Monday Artday: cancer

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The challenge this week on Monday Artday is “cancer“.
Whenever a doctor cannot do good, he must be kept from doing harm.
Hippocrates was born around the year 460 BC on the Greek island of Kos. He became a famous physician and is regarded as “the father of medicine.” Hippocrates described several kinds of cancers. He called benign tumors oncos, (Greek for swelling), and malignant tumors carcinos, (Greek for crab or crayfish). This name probably comes from the appearance of the cut surface of a solid malignant tumor, with a roundish hard center surrounded by pointy projections, vaguely resembling the shape of a crab. He later added the suffix -oma, (a variation of Greek for swelling), giving the name carcinoma. Since it was against Greek tradition to open the body, Hippocrates only described and made drawings of outwardly visible tumors on the skin, nose, and breasts. Hippocrates believed that the body was composed of four fluids: blood, phlegm, yellow bile and black bile. He believed that an excess of black bile in any given site in the body caused cancer. This was the general thought of the cause of cancer for the next 1400 years. However, he had a belief that still holds true today.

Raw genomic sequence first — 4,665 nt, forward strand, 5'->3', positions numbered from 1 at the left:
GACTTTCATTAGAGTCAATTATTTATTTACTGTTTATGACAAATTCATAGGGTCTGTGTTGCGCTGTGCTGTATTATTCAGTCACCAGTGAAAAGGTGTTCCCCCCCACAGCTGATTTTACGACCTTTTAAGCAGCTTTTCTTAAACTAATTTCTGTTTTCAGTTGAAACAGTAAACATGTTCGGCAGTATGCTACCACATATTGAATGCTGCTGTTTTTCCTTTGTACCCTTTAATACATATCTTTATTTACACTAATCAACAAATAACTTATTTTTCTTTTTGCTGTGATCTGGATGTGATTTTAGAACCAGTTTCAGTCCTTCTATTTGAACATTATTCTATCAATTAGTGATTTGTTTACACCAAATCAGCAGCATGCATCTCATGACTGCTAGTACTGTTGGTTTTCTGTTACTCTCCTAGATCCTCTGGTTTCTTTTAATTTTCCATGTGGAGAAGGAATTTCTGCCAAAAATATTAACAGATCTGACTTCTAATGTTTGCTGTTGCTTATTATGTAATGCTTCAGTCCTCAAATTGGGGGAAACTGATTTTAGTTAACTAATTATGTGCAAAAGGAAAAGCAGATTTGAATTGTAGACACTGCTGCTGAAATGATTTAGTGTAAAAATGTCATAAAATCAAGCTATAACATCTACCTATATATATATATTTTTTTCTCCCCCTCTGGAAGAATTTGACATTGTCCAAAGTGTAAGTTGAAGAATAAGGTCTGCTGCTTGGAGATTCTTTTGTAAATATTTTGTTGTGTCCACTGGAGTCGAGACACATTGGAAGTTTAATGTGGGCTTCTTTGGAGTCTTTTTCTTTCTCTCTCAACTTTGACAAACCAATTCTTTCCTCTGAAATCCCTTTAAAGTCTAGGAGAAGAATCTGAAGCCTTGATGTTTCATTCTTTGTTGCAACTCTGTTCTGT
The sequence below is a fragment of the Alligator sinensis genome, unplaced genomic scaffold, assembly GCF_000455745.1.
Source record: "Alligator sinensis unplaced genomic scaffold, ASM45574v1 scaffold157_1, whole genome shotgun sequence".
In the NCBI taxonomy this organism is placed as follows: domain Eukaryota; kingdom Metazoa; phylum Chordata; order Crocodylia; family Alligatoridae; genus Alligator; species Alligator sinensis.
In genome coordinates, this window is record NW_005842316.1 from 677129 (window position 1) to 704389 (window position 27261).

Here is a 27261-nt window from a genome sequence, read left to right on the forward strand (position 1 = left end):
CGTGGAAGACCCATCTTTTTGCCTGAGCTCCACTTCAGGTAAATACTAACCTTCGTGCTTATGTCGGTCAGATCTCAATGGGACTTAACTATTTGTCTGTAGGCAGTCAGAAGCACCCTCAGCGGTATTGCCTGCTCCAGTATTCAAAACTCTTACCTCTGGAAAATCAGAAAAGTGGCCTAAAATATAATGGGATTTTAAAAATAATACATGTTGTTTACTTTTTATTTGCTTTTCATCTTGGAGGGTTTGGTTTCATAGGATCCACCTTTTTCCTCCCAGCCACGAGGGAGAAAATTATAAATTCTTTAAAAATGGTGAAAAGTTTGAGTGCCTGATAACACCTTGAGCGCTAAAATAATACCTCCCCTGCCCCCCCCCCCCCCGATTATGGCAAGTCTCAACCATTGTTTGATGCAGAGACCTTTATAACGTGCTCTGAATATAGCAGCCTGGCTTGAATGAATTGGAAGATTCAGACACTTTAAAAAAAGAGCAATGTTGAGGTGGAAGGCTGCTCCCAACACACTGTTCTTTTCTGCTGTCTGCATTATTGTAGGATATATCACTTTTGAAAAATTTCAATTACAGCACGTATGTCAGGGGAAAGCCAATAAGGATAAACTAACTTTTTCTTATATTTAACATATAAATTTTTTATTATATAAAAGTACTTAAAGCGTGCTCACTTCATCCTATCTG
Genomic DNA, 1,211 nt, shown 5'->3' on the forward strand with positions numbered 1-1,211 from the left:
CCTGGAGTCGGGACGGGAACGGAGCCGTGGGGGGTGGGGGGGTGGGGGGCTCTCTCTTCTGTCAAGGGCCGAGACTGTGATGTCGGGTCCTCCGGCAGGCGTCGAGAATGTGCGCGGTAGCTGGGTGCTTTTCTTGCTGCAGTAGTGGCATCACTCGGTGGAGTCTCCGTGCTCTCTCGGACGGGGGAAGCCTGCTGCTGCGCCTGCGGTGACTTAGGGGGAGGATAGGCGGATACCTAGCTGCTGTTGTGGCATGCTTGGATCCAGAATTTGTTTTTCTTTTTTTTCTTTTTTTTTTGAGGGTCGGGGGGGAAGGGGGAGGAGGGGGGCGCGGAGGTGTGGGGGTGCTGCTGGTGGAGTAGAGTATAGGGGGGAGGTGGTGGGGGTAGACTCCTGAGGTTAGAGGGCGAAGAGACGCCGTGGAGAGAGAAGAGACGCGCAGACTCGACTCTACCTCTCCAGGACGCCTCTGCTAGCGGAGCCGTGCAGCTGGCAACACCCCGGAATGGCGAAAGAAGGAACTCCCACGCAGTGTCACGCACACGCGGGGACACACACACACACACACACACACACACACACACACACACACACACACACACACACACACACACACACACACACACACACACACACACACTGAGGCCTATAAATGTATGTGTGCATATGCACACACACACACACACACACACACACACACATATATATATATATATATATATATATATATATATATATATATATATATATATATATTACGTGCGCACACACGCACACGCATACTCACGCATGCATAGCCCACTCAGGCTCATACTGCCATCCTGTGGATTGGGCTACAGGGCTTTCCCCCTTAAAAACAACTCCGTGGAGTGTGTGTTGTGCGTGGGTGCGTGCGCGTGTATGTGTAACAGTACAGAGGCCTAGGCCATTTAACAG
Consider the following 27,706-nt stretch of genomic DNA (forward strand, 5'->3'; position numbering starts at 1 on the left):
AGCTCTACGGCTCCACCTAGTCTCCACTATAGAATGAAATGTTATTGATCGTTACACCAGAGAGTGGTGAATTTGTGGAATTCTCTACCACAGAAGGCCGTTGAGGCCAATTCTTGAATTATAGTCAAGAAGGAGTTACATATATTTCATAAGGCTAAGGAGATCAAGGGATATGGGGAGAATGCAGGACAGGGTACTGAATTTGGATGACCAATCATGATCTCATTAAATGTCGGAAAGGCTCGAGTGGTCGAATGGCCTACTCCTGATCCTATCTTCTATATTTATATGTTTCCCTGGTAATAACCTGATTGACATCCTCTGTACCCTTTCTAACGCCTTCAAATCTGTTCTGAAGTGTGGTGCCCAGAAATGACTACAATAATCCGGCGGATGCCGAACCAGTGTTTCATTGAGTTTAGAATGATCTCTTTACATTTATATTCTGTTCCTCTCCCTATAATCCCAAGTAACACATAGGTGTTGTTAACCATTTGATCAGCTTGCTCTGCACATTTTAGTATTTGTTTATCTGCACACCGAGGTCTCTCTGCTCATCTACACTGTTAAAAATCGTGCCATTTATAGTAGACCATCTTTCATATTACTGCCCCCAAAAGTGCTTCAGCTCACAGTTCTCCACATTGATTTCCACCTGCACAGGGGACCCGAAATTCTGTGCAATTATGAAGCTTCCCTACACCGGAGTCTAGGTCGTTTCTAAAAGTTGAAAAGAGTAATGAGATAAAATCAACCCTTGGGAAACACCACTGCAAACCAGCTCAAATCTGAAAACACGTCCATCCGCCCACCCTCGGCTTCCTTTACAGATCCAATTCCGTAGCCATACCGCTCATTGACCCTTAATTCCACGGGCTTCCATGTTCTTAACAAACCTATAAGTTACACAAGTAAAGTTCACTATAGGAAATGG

Cancer sucks.




  1. Very cool. I discuss Hippocrates in my Health Psych class and the four “humors”, or fluids. The man was an absolute genius, as he proposed that exercise, a good diet, and avoiding excesses were the keys to good health. Amazing how “excess” in just about everything is killing so many today.

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